I know mom loved “Mickey” and that Walt Disney World was a special place for her. We took her there in 2004, right after my Dad had been killed by a drunk driver. Despite tragedy, my mom held strong and always loved us with each piece of her broken heart. Together, we would walk in front of Cinderella’s castle at night. I would hold her hand and raise it up so she could spin for me. She would smile and laugh.
Near the end, though, I know that my mom didn’t need or want to dance under the lights at Disney World. She just wanted to see her kids. She just wanted to come home, to be back in her own little castle.
Late on Monday, December 21, the hospital informed me and my sister that they would allow both of us to visit my Mom. Her health was in rapid decline. I didn’t ask questions and got the next flight.
Mom had been put back on a ventilator and several other necessary machines due to issues with multiple organs damaged by COVID-19. My sister got to the hospital first and sat alongside Mom, brushing her hair. My sister played Dolly Parton Christmas music on her phone and watched Hallmark Christmas movies all night in mom’s room.
I arrived the next day and saw my mom, who was heavily sedated. I held her hand and kissed her one last time. I did not want to ever let go. I wanted her to know that both her kids were there with her, always.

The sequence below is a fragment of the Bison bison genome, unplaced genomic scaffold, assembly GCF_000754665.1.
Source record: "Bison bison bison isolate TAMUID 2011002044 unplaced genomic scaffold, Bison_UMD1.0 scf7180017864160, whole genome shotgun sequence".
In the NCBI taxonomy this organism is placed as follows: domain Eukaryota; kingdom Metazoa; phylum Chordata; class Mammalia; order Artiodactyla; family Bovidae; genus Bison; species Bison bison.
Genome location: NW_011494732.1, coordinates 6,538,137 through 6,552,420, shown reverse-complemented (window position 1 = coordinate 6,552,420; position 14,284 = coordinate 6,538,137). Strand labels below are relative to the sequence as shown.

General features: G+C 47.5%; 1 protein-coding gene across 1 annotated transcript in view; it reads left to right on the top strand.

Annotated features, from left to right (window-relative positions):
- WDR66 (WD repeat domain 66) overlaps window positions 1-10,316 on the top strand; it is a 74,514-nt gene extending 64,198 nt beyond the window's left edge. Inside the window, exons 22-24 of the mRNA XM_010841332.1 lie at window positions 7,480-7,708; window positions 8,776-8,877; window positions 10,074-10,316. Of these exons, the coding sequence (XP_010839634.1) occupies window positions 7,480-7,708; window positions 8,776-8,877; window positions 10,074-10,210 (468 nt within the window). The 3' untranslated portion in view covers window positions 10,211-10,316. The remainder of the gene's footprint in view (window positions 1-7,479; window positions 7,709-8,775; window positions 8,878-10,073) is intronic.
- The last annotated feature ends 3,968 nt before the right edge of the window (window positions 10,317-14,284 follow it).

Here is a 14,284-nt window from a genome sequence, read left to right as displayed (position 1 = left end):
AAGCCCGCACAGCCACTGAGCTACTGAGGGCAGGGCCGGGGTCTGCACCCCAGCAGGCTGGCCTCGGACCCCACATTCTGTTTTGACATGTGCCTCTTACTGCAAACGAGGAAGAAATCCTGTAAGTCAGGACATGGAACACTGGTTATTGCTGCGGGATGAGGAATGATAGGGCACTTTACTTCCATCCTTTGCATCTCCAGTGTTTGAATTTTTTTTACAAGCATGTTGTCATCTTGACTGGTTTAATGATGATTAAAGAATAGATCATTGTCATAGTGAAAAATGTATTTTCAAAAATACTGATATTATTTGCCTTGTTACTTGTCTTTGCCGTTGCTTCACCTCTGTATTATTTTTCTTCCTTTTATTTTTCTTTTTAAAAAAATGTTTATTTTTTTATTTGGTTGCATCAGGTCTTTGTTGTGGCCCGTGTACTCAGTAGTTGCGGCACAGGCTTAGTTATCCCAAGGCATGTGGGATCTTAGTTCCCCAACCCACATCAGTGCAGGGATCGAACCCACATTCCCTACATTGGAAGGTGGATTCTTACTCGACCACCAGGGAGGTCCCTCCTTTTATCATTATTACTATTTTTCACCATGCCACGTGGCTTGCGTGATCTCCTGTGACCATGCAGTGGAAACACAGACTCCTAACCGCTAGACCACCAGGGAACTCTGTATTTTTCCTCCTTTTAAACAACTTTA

My mom was my best friend and my biggest fan. I never had any doubt that she loved me. When I was a child, she would always say: “I love you to the moon and back. And even more!” She would continue telling me that throughout life on the phone and through Facebook messages. The last time she did was on her birthday, the October before she died.
My mom was a single parent when she gave birth to me. She dropped out of community college so she could work and have money to support us. She worked as a waitress part-time and then worked her full-time job on the Iowa Tribe reservation. My mom worked hard to give me everything — and she was my everything.
My mom never knew a stranger and would do whatever she could to help others, especially single mothers and kids. When I came out as gay to my mom in 1992 during college, she became a fierce ally. Nobody was going to hurt or talk badly about her son. She would often try to help other gay kids and parents. My mom would never sit back; she always wanted to take action, to find justice.
I was beyond lucky to have my mom, a profoundly strong woman, who instilled the values of passion, perseverance, and a relentless desire to always help. She truly loved unconditionally. She loved my husband and all of the life we built. She loved my sister when she too came out and recently married her wife.